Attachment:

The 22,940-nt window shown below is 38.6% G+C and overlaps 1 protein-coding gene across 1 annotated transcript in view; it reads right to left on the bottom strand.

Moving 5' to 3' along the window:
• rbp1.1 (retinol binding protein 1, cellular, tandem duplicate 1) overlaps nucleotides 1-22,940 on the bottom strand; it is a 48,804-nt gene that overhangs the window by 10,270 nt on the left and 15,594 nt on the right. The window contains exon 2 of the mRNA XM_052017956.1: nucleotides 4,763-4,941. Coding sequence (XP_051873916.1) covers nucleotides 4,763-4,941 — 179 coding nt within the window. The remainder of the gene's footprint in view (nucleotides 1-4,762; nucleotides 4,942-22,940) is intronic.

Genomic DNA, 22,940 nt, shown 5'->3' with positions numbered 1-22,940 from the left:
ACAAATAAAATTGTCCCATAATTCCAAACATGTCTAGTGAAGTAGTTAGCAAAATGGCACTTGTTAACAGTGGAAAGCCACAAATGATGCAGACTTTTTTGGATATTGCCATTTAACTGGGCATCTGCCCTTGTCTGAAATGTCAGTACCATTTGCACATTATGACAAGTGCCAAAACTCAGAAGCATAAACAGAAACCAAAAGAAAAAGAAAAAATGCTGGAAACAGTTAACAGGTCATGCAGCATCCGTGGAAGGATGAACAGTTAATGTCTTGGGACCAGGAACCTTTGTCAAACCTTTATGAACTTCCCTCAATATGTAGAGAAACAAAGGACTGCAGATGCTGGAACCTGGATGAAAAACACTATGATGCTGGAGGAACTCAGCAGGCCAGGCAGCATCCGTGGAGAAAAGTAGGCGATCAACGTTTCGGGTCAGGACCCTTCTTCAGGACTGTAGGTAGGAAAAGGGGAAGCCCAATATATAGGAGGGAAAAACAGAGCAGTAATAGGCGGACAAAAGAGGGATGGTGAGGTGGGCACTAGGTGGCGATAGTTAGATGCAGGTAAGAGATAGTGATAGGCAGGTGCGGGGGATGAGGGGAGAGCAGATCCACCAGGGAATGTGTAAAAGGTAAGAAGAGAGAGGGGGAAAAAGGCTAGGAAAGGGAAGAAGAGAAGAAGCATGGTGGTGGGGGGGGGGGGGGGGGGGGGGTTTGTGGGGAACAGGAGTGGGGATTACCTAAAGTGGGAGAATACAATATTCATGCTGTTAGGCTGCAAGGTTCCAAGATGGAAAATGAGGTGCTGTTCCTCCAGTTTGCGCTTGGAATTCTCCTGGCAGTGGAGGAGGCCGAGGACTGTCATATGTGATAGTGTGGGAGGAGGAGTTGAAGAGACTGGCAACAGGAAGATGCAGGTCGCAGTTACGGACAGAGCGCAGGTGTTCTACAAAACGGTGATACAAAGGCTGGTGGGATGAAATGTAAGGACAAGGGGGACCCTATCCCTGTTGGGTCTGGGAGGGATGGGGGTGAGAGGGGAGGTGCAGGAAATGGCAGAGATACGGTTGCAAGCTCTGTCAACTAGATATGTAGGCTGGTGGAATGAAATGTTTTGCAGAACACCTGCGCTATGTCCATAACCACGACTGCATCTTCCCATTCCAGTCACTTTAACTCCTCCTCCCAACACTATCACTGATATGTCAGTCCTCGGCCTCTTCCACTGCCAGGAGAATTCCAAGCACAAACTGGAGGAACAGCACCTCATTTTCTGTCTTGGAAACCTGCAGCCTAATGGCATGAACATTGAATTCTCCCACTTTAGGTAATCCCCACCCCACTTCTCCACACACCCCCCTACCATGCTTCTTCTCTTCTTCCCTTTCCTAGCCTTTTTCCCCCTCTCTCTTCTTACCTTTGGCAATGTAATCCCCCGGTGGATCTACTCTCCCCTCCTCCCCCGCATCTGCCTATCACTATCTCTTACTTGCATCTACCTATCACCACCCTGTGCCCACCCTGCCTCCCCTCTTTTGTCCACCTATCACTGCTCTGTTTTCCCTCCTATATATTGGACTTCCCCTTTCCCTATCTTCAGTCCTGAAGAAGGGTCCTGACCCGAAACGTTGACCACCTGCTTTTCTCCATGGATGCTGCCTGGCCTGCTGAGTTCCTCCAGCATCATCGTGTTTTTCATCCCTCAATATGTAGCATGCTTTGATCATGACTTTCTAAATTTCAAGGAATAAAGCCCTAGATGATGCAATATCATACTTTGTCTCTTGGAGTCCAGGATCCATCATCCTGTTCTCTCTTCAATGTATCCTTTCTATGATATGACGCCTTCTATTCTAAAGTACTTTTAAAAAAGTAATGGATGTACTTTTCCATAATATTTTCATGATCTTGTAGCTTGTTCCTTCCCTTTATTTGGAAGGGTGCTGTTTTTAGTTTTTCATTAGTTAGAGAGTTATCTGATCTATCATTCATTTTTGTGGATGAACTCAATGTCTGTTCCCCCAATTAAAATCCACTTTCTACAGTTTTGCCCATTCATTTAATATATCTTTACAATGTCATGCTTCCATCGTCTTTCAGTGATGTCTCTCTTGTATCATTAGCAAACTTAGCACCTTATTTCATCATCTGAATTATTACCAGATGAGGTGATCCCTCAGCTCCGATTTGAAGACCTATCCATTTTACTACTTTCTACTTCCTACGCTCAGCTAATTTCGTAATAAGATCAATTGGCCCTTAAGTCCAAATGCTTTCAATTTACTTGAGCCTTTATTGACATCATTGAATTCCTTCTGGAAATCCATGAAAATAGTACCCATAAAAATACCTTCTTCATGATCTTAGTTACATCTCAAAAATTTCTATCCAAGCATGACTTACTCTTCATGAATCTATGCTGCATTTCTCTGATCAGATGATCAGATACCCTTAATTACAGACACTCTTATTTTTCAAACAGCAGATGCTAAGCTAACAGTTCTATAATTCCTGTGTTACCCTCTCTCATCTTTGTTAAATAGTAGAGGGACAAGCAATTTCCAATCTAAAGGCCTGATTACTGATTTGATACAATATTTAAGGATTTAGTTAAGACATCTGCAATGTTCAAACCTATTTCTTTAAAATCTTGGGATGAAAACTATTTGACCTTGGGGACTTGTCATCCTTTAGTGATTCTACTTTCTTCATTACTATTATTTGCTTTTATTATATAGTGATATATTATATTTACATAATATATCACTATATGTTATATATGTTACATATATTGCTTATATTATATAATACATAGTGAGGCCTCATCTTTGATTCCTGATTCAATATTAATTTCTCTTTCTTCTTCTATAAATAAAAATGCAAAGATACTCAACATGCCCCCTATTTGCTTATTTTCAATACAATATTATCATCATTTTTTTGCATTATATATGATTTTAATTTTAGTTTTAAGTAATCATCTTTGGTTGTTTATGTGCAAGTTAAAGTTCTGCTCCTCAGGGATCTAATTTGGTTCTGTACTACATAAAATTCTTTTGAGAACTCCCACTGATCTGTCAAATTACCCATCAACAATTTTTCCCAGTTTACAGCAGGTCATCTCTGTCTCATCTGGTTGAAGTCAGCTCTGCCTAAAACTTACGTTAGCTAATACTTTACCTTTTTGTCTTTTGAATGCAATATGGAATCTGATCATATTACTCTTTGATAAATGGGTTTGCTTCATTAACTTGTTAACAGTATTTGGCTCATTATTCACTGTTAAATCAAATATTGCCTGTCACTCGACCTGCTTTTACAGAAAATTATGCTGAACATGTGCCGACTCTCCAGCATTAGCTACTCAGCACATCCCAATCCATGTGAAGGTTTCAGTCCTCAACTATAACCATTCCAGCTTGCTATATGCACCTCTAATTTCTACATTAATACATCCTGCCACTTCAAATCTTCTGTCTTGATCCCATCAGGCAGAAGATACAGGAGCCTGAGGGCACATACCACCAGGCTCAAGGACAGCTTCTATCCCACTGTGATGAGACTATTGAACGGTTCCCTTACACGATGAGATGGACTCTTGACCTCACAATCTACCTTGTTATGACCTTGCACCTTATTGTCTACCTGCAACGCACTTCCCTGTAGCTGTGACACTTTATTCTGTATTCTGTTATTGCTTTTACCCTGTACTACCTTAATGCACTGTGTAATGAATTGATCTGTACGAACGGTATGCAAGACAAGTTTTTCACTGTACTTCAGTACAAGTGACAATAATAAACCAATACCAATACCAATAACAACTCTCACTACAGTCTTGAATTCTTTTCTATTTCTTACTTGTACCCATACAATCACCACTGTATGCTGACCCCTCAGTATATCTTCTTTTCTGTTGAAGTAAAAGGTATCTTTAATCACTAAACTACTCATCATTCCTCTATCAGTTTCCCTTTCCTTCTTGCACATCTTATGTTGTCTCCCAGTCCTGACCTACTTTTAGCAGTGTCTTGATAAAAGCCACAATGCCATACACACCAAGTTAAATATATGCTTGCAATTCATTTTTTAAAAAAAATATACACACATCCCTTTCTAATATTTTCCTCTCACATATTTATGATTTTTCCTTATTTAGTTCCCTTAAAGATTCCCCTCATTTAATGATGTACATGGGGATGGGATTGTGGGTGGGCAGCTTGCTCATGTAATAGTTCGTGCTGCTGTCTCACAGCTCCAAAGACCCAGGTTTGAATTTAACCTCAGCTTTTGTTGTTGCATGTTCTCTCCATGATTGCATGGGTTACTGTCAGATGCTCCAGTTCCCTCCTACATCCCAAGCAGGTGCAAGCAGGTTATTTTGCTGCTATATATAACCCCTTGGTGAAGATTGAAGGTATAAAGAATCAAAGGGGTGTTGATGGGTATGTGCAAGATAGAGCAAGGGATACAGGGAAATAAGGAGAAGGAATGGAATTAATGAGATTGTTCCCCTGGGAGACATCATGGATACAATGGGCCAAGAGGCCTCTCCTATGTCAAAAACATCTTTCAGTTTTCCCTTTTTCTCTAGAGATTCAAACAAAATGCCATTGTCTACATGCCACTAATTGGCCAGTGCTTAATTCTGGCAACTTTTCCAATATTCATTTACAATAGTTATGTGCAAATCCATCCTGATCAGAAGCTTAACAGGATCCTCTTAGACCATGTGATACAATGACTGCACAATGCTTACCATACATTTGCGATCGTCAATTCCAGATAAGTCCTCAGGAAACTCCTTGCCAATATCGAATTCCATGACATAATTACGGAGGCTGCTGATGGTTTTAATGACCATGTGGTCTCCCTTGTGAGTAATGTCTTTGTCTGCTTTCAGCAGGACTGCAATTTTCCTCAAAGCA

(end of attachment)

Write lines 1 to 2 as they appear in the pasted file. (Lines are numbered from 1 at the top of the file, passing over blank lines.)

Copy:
The 22,940-nt window shown below is 38.6% G+C and overlaps 1 protein-coding gene across 1 annotated transcript in view; it reads right to left on the bottom strand.

Moving 5' to 3' along the window: